How much quantity ingest during those long lasting and/or intense trials :
– Proteins: minimum 5g per effort hour
– BCAA: between 1 and 2g per effort hour to have an efficient result


Informations about the branch chain amino acids (BCAA), especially for the stamina sports

We frequently read that the nutrients needed for the physical efforts are essentially carbohydrates (glucose, fructose, maltodextrin…), sodium and some others minerals and vitamins. However they’re not the only necessary ones and we can add to them the branch chain amino acids (BCAA), which are part of the protein category. A lot of searching teams from the Sport Sciences are going through the consumption of BCAA during a long lasting effort as they help diminishing the deterioration of muscular proteins, delaying the reducing of muscular glycogen stocks and could reduce the central nervous fatigue.


Information: We call BCAA 3 essential amino acids : leucine, isoleucine and valine.


Quality of the protein intake : animal ou organic ?

How to bring proteins inside the sport related nutrition: drinks, protein based energy bars, every day food (see below).


A protein balanced alimentation has to provide every necessary amino acids (or essentials because they’re not synthesised by the organism): tryptophan, lysine, methionine, phénylalanine, isoleucine, leucine, valine that is to say 8 essential amino acids (EAA). High biological value proteins own a strong percentage of those EAA among all amino acids : generally 40% minimum. Usually, animal proteins (milk, dairies, eggs, meat, fish…) are very digestible and offer a wide variety of EAA. They are complete proteins, opposed to organic proteins (leguminous plants, fruits, protein seeds, seaweeds, cereals) which are rather deficient in sulfured amino acids and lysine. Pea proteins, soy or even seaweed like spirulina are exceptions as they present a complete profile interesting for the athlete. Thus, it’s important to wisely associate different sources of organic proteins in order to cover the entire need of EAA throughout the day.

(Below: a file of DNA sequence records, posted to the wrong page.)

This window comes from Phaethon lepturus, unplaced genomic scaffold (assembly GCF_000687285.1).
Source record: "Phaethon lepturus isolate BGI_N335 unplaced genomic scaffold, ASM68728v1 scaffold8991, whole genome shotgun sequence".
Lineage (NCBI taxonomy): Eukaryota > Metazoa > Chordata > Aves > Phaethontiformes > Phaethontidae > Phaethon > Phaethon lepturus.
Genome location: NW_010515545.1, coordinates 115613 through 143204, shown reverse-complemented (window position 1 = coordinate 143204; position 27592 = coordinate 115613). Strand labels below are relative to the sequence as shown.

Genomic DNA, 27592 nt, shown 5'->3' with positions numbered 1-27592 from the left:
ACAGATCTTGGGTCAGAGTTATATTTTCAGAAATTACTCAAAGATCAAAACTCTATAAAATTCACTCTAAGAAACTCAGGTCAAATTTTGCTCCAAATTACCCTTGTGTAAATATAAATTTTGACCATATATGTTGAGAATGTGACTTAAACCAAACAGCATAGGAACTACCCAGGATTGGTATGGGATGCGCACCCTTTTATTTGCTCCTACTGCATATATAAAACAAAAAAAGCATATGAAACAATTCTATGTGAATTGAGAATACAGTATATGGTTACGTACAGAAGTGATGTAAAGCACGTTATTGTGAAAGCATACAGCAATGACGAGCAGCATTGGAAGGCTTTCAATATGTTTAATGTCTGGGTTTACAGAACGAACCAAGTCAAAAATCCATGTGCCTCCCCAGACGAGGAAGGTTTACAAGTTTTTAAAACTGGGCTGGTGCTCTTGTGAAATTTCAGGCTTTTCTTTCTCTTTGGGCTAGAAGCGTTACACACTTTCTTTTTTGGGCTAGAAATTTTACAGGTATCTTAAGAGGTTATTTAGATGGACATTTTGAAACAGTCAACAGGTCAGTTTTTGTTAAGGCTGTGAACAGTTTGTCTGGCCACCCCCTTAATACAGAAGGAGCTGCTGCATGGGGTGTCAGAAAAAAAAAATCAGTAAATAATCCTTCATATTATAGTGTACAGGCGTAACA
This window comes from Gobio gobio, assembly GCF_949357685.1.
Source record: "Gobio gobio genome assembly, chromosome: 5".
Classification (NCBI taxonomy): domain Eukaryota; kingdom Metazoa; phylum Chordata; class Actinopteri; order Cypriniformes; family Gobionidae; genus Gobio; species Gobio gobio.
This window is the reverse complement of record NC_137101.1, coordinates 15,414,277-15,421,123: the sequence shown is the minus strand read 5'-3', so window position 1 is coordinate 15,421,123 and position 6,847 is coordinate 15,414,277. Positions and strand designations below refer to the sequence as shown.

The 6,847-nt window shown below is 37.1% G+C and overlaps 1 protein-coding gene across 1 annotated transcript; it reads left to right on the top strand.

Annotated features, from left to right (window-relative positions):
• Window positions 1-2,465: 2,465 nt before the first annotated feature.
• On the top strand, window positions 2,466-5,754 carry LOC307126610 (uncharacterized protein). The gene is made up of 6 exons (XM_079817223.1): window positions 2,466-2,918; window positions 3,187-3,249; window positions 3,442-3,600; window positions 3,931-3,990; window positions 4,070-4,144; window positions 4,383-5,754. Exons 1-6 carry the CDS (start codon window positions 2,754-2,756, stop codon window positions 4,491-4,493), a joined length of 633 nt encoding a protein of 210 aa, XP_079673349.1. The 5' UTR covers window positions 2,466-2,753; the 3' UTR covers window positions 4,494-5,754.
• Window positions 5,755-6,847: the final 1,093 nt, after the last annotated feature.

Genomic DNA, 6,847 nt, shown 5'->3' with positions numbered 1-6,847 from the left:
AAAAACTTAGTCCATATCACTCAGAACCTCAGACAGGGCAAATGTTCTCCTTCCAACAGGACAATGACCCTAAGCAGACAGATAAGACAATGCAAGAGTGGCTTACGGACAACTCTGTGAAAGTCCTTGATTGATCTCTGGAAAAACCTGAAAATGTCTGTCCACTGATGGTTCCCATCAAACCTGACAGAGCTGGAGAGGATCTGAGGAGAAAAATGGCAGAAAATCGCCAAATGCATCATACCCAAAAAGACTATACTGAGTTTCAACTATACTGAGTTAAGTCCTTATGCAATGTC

To optimise your supplies, it is common to complement 2 protein aliments that have different limiting EAA. Here are below some types of associations allowing to get a good protein balance :

  •  Cereals (limiting EAA: lysine) + leguminous plants (limiting EAA: sulfured AA but rich in lysine)
  • Cereals + oilseed (2 sulfured EAA missing)
  • Cereals and/or leguminous plants + seaweeds (8 EAA)
  • Cereals + vegetables rich in lysine like green peas, cabbages, mushrooms, green beans…
  • Cereals and/or oilseed + soy (8 EAA)


Conclusion on proteins

The protein question has to be treated in a global vision, interacting with other nutrients (carbohydrates, lipids, vitamins, minerals, trace elements…), and not in an isolated way among the schemes of nutritional care of the athletes. The protein interest is real and accurate as the idea of recovery is a key of the performance realisation. It’s therefore strategic to potentiate day after day the protein intake, in a balanced quantity and qualitative manner. Then, and this information is crucial, it is well known that in our current society, most of the nutritious supplies are coming from animals… but for how long? Indeed, we witness the emergence of more and more organic protein sources like peas proteins, micro-algal …On the animal side, insects are in the first plan… Everything is possible provided that it never harms the sustainability of mankind through time. One thing is certain, the modern consumer is willing to eat natural, which he admits is what does him bests.


Dietitian Sports Nutritionist